3. Labor: Especially now where many are struggling to find good people with the right skills, consider looking at automation options. You might have automated quite a bit in your prepress and printing departments, but you likely haven’t done much in finishing. Are there any areas you can streamline and reduce the number of touches needed?
  4. Substrates: This is one area you might be able to really trim your costs if you’re willing to spend some time researching and talking to people. There are tons of options out there for every type of finishing substrate — some better than others, and some more available than others. Don’t stop investigating new options as they come to market, get samples, run them through your equipment, see how they compare to what you’re currently using. Talk to both your current suppliers and those you’re considering — do they have a less expensive option you can try that might work just as well? It never hurts to ask, and to keep asking and exploring new innovations. Just don’t skip the step of testing the materials and having a good idea of the pros and cons before you roll something new out to your live jobs.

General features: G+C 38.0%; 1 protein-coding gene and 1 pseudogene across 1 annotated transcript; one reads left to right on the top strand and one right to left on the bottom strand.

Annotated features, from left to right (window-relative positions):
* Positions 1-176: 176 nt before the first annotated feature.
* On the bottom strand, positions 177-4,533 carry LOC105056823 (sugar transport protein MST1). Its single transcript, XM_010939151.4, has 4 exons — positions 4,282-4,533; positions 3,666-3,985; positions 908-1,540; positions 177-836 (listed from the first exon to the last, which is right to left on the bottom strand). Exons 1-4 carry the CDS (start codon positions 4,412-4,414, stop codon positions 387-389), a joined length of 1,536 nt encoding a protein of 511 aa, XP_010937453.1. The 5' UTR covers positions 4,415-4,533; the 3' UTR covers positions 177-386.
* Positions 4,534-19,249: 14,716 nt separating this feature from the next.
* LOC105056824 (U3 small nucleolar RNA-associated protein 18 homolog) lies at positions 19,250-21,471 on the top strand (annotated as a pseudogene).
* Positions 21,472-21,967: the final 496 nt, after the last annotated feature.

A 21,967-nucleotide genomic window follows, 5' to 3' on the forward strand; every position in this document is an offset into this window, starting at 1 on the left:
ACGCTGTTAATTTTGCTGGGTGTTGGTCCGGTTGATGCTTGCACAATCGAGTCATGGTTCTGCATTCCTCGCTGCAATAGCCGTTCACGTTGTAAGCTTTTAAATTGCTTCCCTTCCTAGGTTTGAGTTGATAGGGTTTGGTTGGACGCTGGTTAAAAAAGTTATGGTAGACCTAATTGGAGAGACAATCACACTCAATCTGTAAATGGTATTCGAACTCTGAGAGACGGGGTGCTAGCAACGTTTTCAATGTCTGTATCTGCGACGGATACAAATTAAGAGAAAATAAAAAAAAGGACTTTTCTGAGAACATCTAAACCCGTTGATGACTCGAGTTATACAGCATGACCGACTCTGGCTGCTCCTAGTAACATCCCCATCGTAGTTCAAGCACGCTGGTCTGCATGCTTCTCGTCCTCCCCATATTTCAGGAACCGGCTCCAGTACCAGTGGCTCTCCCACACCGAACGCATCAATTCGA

5. Time: Are there things you can do to reduce the amount of time it takes to run a job? Can you suggest a simplified fold that will still get the message across? Perhaps limit the number of places a foil needs to go, or the amount of coating needed? Finding ways to simplify finishing will not only save you cost — they will also give you something you can take to your customers to reduce their costs as well to show them you’re working to be their partner.

And those are just a few things to keep in mind when you’re determining the costs of your finishing, and how to reduce them.

denise gustavson

Guest Blogger